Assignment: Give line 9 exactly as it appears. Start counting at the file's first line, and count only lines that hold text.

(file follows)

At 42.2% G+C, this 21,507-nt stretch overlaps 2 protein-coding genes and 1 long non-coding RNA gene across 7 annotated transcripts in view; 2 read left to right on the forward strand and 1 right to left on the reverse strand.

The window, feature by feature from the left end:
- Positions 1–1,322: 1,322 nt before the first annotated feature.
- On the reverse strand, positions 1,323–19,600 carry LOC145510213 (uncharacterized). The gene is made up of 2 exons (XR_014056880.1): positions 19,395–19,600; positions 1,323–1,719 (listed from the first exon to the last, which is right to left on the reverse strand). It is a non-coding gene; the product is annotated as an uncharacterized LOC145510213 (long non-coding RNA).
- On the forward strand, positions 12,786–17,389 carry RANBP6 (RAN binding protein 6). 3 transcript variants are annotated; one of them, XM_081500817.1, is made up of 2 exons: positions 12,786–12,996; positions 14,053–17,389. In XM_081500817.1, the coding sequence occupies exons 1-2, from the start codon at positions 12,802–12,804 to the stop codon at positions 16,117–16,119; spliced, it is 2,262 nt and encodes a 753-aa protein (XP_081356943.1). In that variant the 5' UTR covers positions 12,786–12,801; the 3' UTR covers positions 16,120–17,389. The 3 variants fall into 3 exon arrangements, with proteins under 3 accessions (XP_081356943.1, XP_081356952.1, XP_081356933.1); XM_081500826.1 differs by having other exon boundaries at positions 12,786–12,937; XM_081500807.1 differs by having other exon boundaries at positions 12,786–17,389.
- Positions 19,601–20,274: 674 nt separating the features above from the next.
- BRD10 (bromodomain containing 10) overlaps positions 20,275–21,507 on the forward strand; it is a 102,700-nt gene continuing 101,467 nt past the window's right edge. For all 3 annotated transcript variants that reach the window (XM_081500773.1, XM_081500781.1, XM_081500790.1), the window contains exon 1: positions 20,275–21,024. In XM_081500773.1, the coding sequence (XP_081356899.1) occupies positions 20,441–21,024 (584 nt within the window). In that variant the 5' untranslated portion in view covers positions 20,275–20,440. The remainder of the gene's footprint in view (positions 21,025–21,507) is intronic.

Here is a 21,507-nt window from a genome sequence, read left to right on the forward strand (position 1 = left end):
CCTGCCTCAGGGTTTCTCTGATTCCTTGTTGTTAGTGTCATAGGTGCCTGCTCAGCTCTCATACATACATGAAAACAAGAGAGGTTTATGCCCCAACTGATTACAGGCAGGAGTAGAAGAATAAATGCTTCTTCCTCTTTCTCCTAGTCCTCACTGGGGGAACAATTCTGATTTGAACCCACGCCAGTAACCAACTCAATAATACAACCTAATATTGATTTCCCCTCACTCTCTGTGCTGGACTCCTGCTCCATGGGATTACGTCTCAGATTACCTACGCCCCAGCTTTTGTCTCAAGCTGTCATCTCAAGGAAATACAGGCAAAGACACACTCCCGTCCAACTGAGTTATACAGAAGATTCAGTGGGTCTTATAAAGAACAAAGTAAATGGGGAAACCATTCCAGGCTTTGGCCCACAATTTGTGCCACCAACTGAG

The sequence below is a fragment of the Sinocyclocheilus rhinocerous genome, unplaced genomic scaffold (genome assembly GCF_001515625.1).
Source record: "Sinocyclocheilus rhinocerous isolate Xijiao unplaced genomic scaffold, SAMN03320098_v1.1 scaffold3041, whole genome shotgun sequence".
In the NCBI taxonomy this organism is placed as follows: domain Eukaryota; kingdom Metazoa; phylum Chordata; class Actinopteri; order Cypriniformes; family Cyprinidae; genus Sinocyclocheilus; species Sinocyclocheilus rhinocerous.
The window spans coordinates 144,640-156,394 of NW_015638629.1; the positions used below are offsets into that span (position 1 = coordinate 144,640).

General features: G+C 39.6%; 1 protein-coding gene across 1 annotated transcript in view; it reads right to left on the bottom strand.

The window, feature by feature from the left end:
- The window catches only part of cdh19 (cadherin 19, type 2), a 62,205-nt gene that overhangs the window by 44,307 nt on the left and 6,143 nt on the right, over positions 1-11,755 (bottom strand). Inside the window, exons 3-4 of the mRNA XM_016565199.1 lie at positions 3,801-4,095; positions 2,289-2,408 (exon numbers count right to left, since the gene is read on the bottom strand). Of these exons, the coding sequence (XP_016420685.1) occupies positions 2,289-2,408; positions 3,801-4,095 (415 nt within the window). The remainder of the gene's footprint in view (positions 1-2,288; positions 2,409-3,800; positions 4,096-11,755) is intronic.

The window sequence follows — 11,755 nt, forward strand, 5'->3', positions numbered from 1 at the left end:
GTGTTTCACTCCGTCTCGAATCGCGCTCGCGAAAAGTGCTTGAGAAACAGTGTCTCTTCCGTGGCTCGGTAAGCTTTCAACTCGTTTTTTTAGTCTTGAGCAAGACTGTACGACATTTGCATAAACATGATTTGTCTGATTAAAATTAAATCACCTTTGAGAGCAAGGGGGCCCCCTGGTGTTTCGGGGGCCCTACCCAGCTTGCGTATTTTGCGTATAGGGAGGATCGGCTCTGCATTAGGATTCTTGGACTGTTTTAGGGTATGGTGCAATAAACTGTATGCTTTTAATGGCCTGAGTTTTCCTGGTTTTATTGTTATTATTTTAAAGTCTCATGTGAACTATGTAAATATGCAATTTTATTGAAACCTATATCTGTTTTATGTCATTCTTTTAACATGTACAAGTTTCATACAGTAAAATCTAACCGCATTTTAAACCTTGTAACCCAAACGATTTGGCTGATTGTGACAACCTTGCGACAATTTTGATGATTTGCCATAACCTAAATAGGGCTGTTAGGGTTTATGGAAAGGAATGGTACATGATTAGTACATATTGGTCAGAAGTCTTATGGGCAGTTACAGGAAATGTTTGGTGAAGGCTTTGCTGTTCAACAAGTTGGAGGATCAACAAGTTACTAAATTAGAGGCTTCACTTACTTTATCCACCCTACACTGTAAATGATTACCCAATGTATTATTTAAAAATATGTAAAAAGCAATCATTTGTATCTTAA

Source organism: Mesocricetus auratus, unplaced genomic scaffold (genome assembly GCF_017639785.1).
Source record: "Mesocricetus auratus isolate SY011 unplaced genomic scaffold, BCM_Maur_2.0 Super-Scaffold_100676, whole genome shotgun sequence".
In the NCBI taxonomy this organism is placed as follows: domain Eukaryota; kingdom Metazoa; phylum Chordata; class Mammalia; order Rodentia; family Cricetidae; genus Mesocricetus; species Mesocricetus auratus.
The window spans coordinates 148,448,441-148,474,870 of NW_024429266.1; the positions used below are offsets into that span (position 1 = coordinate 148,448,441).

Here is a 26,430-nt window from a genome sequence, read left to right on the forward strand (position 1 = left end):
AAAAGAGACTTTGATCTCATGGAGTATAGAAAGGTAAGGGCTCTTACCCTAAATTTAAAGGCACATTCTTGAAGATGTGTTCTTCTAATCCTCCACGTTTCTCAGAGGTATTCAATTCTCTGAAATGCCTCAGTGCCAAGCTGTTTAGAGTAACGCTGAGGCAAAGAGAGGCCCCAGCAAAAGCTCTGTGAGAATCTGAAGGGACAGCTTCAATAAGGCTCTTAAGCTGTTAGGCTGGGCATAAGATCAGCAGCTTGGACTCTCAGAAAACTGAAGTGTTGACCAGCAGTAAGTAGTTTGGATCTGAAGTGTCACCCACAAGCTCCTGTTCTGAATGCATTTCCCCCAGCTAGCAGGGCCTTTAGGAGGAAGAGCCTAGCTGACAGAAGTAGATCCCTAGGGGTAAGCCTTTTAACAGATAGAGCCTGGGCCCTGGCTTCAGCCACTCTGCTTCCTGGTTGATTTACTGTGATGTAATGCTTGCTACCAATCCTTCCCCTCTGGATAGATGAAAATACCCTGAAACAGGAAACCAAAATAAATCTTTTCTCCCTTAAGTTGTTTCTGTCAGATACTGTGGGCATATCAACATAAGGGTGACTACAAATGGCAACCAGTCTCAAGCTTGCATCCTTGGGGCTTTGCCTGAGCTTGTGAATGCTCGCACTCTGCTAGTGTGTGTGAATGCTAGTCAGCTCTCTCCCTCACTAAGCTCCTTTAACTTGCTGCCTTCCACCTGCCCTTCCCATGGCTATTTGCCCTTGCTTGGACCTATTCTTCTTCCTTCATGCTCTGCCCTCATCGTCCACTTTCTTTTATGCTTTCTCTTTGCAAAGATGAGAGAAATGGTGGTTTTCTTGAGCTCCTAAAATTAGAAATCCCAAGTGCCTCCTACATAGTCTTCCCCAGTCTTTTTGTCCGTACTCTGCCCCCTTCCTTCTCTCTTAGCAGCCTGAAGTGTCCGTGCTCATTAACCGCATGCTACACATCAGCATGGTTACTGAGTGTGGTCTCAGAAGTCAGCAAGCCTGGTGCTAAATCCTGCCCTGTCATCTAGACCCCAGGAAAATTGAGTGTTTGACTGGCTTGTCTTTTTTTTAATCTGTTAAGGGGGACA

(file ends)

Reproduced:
CCTGCCTCAGGGTTTCTCTGATTCCTTGTTGTTAGTGTCATAGGTGCCTGCTCAGCTCTCATACATACATGAAAACAAGAGAGGTTTATGCCCCAACTGATTACAGGCAGGAGTAGAAGAATAAATGCTTCTTCCTCTTTCTCCTAGTCCTCACTGGGGGAACAATTCTGATTTGAACCCACGCCAGTAACCAACTCAATAATACAACCTAATATTGATTTCCCCTCACTCTCTGTGCTGGACTCCTGCTCCATGGGATTACGTCTCAGATTACCTACGCCCCAGCTTTTGTCTCAAGCTGTCATCTCAAGGAAATACAGGCAAAGACACACTCCCGTCCAACTGAGTTATACAGAAGATTCAGTGGGTCTTATAAAGAACAAAGTAAATGGGGAAACCATTCCAGGCTTTGGCCCACAATTTGTGCCACCAACTGAG